The bullet train rail pass in Japan will now cost ¥80,000 (INR 44719); earlier, it used to be ¥47,250 (INR 26412). This pass offers 14 days of unlimited travel across the country, whereas these price adjustments represent a hike ranging from approximately 65% to 77%. Despite this substantial increase, the demand for these passes is expected to remain robust, thanks to a more favorable exchange rate for the yen and a continuous influx of foreign visitors.
As of the beginning of this month, the rail pass options include not only the 14-day pass but also one- and three-week passes, as well as a first-class option. The pricing revisions are attributed to the fact that previous fares were set when there were fewer destinations accessible via bullet trains. The JR (Japan Railways) network now extends into northern regions, covering over 19,000 km (11,800 miles) throughout the country.
The JR group, composed of six train operators, justifies the price increase by explaining that the previous fares were established when there were fewer bullet train destinations. Furthermore, system upgrades made over the years, such as the introduction of online seat reservations and automatic ticket gates, have not reflected in pass prices.
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Travellers now have the option to pay an additional fee to ride the fastest Shinkansen bullet-train services, Nozomi and Mizuho, instead of being limited to the slower ones that make more stops. These passes can be used for local lines, express trains, and even some ferries, but they cannot be purchased by residents of Japan.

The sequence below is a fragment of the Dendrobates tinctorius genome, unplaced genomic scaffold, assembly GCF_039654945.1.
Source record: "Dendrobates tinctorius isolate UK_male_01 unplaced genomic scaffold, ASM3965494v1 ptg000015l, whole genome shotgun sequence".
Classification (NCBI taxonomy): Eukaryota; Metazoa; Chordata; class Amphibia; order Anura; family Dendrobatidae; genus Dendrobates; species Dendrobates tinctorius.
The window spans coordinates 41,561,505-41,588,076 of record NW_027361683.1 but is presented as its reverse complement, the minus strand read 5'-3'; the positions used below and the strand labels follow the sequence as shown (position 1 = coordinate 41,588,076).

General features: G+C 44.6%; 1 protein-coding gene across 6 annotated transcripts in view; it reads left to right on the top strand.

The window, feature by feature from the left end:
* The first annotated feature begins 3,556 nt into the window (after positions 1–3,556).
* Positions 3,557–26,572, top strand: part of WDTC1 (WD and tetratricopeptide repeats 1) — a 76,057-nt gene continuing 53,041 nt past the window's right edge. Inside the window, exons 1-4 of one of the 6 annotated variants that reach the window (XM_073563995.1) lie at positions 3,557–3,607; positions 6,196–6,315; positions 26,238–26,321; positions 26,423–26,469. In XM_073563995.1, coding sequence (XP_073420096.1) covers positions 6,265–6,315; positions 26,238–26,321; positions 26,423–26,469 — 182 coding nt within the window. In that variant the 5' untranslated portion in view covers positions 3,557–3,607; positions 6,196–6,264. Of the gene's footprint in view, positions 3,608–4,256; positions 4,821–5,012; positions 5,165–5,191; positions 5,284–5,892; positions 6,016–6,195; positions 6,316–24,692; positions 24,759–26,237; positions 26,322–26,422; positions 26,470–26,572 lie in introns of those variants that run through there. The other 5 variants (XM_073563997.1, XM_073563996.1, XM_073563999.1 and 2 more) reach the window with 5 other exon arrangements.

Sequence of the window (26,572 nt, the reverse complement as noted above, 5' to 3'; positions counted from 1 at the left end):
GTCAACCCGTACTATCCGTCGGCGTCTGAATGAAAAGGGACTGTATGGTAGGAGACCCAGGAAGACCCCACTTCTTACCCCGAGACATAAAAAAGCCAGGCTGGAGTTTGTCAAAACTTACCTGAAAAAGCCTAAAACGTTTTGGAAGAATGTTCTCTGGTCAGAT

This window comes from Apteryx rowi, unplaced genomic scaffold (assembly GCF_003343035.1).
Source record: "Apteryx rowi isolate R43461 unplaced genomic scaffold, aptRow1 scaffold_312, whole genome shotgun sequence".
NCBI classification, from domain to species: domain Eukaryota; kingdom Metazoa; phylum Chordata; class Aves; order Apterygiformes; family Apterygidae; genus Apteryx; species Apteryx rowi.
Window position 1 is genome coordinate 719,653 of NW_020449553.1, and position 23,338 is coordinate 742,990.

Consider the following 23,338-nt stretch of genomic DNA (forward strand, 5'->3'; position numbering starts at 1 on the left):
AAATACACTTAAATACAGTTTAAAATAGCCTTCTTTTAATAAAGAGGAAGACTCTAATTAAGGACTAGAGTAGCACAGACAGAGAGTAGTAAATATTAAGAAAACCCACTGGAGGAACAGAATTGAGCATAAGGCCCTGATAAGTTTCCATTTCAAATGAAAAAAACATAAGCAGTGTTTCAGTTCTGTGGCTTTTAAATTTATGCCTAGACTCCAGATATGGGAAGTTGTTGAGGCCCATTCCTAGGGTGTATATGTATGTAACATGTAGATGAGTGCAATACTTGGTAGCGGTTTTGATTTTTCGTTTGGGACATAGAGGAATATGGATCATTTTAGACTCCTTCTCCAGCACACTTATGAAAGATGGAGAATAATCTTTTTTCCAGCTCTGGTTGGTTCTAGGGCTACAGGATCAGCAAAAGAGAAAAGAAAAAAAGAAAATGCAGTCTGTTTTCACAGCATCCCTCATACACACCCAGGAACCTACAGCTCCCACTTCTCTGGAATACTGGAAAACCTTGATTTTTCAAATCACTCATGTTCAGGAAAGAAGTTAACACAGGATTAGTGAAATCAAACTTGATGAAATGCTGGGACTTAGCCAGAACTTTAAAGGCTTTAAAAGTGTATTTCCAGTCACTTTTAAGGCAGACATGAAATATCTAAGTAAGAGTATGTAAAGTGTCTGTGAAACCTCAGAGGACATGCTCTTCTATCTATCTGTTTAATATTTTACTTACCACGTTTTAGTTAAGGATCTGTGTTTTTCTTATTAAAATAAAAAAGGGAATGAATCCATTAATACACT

Despite the higher cost, many travellers still find these passes to be a convenient and cost-effective option. They offer flexibility and ease of use for exploring various regions in Japan. Some travelers who purchased their tickets before the fare increase still find the passes attractive and intend to consider them even at the new prices.
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However, the price increase may influence the choices of some travellers. Bloomberg Intelligence analyst Denise Wong suggests that some visitors may opt for low-cost carriers, such as Jetstar and Peach (operated by All Nippon Airways), for long-distance intercity travel as airfares can be significantly cheaper than regular train tickets.
While the price increase may impact long-distance travel options, trains are expected to maintain a strong advantage over airlines for shorter to medium-distance trips, where air travel is less efficient due to airport access and dwell time, and where the cost savings are modest.
JR Central’s spokesperson Koki Mizuno maintains that the rail passes continue to offer a good deal despite the price hike.